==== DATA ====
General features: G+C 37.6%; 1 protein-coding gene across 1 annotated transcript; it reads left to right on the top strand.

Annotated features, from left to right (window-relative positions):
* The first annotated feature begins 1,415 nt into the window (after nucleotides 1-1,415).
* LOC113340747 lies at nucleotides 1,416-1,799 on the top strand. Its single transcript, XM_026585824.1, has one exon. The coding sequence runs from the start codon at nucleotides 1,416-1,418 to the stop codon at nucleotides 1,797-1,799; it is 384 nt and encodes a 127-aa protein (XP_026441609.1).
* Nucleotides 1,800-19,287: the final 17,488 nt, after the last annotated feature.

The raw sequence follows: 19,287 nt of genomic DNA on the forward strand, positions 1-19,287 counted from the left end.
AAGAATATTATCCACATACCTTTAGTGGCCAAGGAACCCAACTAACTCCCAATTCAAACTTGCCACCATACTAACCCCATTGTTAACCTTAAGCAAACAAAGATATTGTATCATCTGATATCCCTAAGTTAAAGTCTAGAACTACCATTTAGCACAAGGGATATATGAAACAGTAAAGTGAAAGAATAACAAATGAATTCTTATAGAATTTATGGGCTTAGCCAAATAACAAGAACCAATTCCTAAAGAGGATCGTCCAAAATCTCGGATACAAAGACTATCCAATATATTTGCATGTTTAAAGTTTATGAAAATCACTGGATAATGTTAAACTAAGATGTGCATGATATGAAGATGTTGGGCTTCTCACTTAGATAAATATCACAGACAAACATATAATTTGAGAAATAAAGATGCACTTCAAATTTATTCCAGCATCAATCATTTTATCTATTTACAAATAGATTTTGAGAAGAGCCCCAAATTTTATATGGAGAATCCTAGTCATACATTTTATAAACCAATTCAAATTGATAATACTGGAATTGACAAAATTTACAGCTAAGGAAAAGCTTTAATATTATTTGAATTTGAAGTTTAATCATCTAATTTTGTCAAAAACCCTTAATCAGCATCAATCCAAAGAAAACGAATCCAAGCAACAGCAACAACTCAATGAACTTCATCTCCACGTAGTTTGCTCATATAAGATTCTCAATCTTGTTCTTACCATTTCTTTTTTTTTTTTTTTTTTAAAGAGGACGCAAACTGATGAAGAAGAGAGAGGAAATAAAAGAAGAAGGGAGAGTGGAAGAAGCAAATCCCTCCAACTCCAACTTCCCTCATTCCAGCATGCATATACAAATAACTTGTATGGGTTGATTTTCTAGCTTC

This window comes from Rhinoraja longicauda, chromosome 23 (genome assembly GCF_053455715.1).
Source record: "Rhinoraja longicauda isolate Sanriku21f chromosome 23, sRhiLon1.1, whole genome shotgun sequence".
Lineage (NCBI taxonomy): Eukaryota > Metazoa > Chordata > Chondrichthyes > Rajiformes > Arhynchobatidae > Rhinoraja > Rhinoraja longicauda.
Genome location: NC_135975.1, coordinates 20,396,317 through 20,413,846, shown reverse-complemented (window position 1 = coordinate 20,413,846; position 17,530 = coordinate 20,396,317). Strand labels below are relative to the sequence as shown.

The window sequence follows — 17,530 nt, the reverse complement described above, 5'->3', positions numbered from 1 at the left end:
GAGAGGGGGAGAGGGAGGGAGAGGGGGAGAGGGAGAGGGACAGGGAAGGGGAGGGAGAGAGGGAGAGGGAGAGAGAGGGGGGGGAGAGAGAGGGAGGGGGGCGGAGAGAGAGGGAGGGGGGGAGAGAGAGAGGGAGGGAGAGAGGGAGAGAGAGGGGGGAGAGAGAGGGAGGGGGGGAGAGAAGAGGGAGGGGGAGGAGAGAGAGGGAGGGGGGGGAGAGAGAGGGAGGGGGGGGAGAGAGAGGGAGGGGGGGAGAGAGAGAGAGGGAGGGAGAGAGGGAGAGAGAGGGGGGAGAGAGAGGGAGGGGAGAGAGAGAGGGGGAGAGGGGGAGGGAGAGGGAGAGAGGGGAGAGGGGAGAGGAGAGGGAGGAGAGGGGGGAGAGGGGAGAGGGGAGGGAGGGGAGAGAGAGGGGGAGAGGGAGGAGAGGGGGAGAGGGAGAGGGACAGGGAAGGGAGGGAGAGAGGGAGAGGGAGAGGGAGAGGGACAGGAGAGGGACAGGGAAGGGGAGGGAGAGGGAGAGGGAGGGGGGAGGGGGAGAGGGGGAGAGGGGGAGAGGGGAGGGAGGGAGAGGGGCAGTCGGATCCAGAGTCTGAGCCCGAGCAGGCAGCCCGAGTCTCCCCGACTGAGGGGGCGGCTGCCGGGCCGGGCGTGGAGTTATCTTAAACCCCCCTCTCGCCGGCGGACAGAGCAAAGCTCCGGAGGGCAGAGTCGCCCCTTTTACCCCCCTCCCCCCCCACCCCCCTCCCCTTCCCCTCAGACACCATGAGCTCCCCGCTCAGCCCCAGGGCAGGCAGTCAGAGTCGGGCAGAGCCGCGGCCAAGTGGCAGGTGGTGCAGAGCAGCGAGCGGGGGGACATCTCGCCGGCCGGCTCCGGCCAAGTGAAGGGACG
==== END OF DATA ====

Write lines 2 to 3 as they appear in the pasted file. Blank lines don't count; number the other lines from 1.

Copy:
Annotated features, from left to right (window-relative positions):
* The first annotated feature begins 1,415 nt into the window (after nucleotides 1-1,415).